It’s lovely how sometimes healing sneaks up on you when you least expect it. Moments that previously would trigger panic attacks are now ones of genuine happiness, and you can’t help but smile knowing you are stronger, braver, healthier than you were before.
That happened to me this weekend when I welcomed people I barely know into my safe place, our farm.
When I first started healing from C-PTSD, the thought of having people in my safe place was cause for full blown panic attacks. Real Me wanted to have my friends and loved ones around me, but C-PTSD Me just couldn’t take it. It made me very sad and I felt much shame about it until I realized that C-PTSD is nothing to be ashamed of. It’s simply something that happened to me that I get to learn through and heal from. Removing shame makes healing so much easier.
As our guests arrived and we gathered around the table to eat and visit, it struck me that I wasn’t afraid anymore. I felt perfectly safe and, more than that, I felt happy, peaceful, delighted to have the chance to get to know such lovely people better. I was genuinely glad they were there, and I’m overjoyed about that.
Needless to say, such a revelation made a great day even better.
Bear and I had fun bustling about setting up tables and chairs under the gum trees. I added cheery tablecloths and mismatched dishes to brighten things up, and scattered cushions so everyone could have a comfy place to sit.
I caught myself smiling as we set up our picnic by the woodpile, celebrating that I’d also healed from the perfectionism that has long plagued me. It’s lovely to know now that connecting with good people and making memories is what’s important, not having a woodpile-free yard or chairs that don’t wobble or a farm that isn’t dotted with projects waiting to be completed.
I raided my gardens for flowers and herbs to decorate the tables, collecting elderflowers, geraniums, and vinca, petunias, yarrow, and mint. Flower shop perfection they are not, but they make me happy with their whimsical free spiritedness.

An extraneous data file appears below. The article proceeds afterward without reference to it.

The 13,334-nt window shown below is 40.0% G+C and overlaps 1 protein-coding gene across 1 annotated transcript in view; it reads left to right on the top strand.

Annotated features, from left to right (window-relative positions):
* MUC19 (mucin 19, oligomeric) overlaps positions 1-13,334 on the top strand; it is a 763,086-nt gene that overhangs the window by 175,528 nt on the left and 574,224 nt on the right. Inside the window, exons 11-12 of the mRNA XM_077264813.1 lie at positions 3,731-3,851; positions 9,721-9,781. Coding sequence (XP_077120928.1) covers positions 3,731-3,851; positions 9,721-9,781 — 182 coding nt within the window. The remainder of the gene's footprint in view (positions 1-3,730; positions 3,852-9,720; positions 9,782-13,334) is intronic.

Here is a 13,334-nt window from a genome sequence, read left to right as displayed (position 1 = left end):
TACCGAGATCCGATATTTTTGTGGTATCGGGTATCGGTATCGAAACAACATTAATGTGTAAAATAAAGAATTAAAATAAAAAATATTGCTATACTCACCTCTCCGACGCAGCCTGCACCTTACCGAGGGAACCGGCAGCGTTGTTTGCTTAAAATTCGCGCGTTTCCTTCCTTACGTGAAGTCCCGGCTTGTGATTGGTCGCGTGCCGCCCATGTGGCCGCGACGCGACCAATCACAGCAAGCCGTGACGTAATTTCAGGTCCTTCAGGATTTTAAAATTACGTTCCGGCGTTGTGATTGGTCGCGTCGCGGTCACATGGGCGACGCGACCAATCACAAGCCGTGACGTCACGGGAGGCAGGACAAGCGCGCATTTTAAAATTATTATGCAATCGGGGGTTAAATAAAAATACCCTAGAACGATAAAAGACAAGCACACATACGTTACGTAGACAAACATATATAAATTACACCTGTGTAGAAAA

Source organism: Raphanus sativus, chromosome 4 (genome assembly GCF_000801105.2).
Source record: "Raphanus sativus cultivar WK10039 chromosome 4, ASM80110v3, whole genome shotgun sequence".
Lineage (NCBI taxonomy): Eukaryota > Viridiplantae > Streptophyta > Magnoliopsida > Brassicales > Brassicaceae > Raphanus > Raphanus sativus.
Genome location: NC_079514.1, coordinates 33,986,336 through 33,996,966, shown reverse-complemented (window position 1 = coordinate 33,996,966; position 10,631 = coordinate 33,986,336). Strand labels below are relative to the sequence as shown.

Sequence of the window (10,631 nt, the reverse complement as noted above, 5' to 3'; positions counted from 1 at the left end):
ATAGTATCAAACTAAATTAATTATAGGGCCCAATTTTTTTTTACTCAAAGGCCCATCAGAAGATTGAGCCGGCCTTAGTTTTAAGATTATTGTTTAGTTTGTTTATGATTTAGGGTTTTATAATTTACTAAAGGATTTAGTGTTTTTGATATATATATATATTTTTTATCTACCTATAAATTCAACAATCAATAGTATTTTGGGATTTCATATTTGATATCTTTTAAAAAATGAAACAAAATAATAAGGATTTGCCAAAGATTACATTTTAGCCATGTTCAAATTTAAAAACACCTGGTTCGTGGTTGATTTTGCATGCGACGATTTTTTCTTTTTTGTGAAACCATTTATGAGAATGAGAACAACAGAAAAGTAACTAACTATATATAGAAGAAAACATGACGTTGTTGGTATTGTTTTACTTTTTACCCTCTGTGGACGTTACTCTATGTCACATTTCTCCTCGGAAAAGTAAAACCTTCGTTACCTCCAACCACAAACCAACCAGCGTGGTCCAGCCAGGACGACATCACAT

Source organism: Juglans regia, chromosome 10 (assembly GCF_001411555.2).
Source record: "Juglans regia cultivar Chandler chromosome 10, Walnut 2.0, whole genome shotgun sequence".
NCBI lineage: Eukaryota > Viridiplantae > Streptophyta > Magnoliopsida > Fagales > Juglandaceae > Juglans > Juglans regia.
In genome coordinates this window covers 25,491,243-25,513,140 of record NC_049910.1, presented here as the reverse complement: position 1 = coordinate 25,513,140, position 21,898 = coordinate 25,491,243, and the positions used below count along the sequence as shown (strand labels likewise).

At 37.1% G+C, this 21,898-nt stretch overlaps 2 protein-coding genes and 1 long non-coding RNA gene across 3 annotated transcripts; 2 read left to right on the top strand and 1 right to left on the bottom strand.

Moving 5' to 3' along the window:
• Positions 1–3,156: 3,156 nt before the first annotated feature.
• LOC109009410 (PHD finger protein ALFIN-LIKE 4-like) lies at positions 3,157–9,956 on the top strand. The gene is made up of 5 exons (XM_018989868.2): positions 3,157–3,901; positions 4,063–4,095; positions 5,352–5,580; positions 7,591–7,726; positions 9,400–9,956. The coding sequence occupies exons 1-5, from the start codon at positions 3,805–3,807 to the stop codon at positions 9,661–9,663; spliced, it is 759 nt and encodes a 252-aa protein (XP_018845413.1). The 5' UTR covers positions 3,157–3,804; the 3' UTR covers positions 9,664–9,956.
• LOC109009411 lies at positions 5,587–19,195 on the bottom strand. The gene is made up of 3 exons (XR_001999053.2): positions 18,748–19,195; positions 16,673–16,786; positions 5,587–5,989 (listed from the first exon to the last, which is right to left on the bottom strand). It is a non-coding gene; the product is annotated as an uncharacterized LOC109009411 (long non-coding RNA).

We set the tables, chilled the beer, started the bread, set out the wine, and then, phew, we were ready.
A chorus of barking from our four dogs meant our fabulous guests had arrived. Hailing from England, Australia, and New Zealand, they brought a delightful array of accents and stories with them, and we had a marvelous time.
There’s something pretty wonderful about sitting under the trees on a hot summer day, wind blowing through the trees, cold drinks in hand, having great conversation with interesting and kind people.
Our friends – for they are friends now – are so interesting, each with a wealth of adventures, experiences, and insights that make for excellent conversation. We heard tales of cycling around the world, life in the Kimberley’s, and hilarious encounters in New Zealand. We talked of books and food, photography and politics, philosophy and Aboriginal medicine. I loved it.
And we ate. How we ate!! All Bear and I provided was cold beer, homemade wine, and fresh bread, they brought the rest. Bless them.
We started with hummus and veggies and a scrumptious cheese platter bearing spiced gouda, a gorgeous blue cheese, brie, and camembert.
There were sausages with caramelized onions, fresh beetroot, steamed broccoli and cauliflower, buttered bread, chunky potato salad with red onion and gherkins, and sweet apple salad with cashews.
Accompanied by glasses of homemade plum wine, it was a truly delectable meal.
Then we had dessert, Sue’s famous Spotted Dick and adorable profiteroles filled with chocolate cream.
Of course, the company was the best part, and we chatted companionably around the table and as we explored the farm, perched on fallen logs, or nestled into comfy chairs on the veranda. Even two days later my mind is still mulling over things we discussed. It was good.
The afternoon flew by and soon it was time for them to head for home. We hugged good-bye, sun-kissed, wind-blown, and happy, hoping that our next visit isn’t too far in the distant future.
Where is your favorite place to picnic? xo